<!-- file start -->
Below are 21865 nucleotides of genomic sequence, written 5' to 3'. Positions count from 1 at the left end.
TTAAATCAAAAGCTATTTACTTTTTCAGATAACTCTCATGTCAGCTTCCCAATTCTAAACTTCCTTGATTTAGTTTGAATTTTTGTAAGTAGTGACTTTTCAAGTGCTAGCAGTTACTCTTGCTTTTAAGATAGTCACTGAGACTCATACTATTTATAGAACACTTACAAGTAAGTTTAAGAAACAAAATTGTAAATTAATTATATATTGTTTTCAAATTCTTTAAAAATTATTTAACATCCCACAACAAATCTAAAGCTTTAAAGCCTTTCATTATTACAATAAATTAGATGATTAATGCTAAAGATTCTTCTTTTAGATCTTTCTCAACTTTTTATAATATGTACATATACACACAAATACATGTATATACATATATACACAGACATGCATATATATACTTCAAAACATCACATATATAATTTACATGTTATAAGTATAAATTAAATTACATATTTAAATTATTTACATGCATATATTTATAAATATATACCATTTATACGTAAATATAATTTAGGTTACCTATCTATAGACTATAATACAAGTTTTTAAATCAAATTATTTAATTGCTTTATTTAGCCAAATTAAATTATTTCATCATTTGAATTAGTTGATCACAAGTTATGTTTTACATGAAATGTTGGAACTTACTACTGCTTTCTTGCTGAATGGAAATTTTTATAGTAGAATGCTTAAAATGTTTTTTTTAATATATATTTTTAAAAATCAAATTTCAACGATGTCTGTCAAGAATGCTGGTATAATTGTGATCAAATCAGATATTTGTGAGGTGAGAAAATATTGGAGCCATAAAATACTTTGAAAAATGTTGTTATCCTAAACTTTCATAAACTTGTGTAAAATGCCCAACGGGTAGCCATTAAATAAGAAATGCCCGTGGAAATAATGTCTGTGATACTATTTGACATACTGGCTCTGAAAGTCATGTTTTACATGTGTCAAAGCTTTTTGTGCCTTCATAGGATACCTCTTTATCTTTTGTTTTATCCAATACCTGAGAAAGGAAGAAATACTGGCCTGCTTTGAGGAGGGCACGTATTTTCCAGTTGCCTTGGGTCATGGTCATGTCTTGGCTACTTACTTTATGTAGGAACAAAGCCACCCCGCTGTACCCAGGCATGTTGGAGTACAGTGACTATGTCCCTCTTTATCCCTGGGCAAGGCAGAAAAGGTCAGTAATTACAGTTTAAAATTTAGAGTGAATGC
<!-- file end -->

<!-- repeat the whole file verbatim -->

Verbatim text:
Below are 21865 nucleotides of genomic sequence, written 5' to 3'. Positions count from 1 at the left end.
TTAAATCAAAAGCTATTTACTTTTTCAGATAACTCTCATGTCAGCTTCCCAATTCTAAACTTCCTTGATTTAGTTTGAATTTTTGTAAGTAGTGACTTTTCAAGTGCTAGCAGTTACTCTTGCTTTTAAGATAGTCACTGAGACTCATACTATTTATAGAACACTTACAAGTAAGTTTAAGAAACAAAATTGTAAATTAATTATATATTGTTTTCAAATTCTTTAAAAATTATTTAACATCCCACAACAAATCTAAAGCTTTAAAGCCTTTCATTATTACAATAAATTAGATGATTAATGCTAAAGATTCTTCTTTTAGATCTTTCTCAACTTTTTATAATATGTACATATACACACAAATACATGTATATACATATATACACAGACATGCATATATATACTTCAAAACATCACATATATAATTTACATGTTATAAGTATAAATTAAATTACATATTTAAATTATTTACATGCATATATTTATAAATATATACCATTTATACGTAAATATAATTTAGGTTACCTATCTATAGACTATAATACAAGTTTTTAAATCAAATTATTTAATTGCTTTATTTAGCCAAATTAAATTATTTCATCATTTGAATTAGTTGATCACAAGTTATGTTTTACATGAAATGTTGGAACTTACTACTGCTTTCTTGCTGAATGGAAATTTTTATAGTAGAATGCTTAAAATGTTTTTTTTAATATATATTTTTAAAAATCAAATTTCAACGATGTCTGTCAAGAATGCTGGTATAATTGTGATCAAATCAGATATTTGTGAGGTGAGAAAATATTGGAGCCATAAAATACTTTGAAAAATGTTGTTATCCTAAACTTTCATAAACTTGTGTAAAATGCCCAACGGGTAGCCATTAAATAAGAAATGCCCGTGGAAATAATGTCTGTGATACTATTTGACATACTGGCTCTGAAAGTCATGTTTTACATGTGTCAAAGCTTTTTGTGCCTTCATAGGATACCTCTTTATCTTTTGTTTTATCCAATACCTGAGAAAGGAAGAAATACTGGCCTGCTTTGAGGAGGGCACGTATTTTCCAGTTGCCTTGGGTCATGGTCATGTCTTGGCTACTTACTTTATGTAGGAACAAAGCCACCCCGCTGTACCCAGGCATGTTGGAGTACAGTGACTATGTCCCTCTTTATCCCTGGGCAAGGCAGAAAAGGTCAGTAATTACAGTTTAAAATTTAGAGTGAATGC